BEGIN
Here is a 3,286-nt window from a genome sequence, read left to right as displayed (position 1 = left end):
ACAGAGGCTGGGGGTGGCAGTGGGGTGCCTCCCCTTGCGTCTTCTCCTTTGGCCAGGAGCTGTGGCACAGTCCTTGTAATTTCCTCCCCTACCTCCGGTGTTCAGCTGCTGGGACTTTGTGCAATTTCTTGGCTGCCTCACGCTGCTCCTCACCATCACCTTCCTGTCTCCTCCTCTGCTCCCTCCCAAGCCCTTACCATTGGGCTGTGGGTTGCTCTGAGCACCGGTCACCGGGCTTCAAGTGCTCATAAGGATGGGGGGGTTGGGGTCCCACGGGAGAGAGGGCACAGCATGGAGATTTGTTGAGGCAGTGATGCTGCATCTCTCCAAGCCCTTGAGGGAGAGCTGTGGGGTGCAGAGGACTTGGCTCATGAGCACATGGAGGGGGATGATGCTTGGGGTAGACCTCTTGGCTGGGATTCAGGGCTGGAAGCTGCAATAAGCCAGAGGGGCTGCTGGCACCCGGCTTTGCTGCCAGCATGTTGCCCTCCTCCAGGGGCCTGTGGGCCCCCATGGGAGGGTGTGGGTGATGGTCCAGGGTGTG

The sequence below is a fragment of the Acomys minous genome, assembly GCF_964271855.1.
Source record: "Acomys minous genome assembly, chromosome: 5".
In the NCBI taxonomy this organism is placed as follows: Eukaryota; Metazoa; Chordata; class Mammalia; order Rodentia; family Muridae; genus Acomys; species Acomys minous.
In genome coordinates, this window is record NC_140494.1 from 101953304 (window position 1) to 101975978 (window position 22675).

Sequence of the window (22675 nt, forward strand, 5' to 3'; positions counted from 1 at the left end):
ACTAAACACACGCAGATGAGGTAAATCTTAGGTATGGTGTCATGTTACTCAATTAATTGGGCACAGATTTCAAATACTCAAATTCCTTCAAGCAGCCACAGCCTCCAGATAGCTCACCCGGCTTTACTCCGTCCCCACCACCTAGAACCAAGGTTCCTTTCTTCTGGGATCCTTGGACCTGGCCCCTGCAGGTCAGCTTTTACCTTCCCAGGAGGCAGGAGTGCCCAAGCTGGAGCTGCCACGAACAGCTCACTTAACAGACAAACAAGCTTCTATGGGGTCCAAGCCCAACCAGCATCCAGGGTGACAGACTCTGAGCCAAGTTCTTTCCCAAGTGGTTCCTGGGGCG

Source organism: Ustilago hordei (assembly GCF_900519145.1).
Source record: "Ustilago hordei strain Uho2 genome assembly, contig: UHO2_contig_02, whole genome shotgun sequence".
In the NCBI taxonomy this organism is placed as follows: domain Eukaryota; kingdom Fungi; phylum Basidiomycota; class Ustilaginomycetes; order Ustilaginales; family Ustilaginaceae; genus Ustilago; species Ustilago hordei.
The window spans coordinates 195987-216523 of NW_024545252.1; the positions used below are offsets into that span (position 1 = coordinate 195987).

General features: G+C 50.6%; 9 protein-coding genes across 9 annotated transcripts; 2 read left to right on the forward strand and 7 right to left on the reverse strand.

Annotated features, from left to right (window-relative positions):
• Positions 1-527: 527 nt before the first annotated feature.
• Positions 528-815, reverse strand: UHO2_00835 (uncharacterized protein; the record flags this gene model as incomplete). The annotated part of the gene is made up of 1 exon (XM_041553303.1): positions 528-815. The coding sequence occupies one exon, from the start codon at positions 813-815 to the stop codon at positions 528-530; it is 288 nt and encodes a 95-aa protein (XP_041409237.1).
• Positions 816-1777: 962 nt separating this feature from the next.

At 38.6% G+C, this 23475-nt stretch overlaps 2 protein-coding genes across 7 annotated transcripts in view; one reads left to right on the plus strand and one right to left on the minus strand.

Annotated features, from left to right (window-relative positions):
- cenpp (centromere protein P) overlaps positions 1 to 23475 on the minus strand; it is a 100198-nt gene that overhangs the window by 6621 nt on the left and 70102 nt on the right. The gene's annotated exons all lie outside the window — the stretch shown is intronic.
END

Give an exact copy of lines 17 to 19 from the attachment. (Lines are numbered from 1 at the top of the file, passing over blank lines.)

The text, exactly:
• Positions 816-1777: 962 nt separating this feature from the next.

At 38.6% G+C, this 23475-nt stretch overlaps 2 protein-coding genes across 7 annotated transcripts in view; one reads left to right on the plus strand and one right to left on the minus strand.

Annotated features, from left to right (window-relative positions):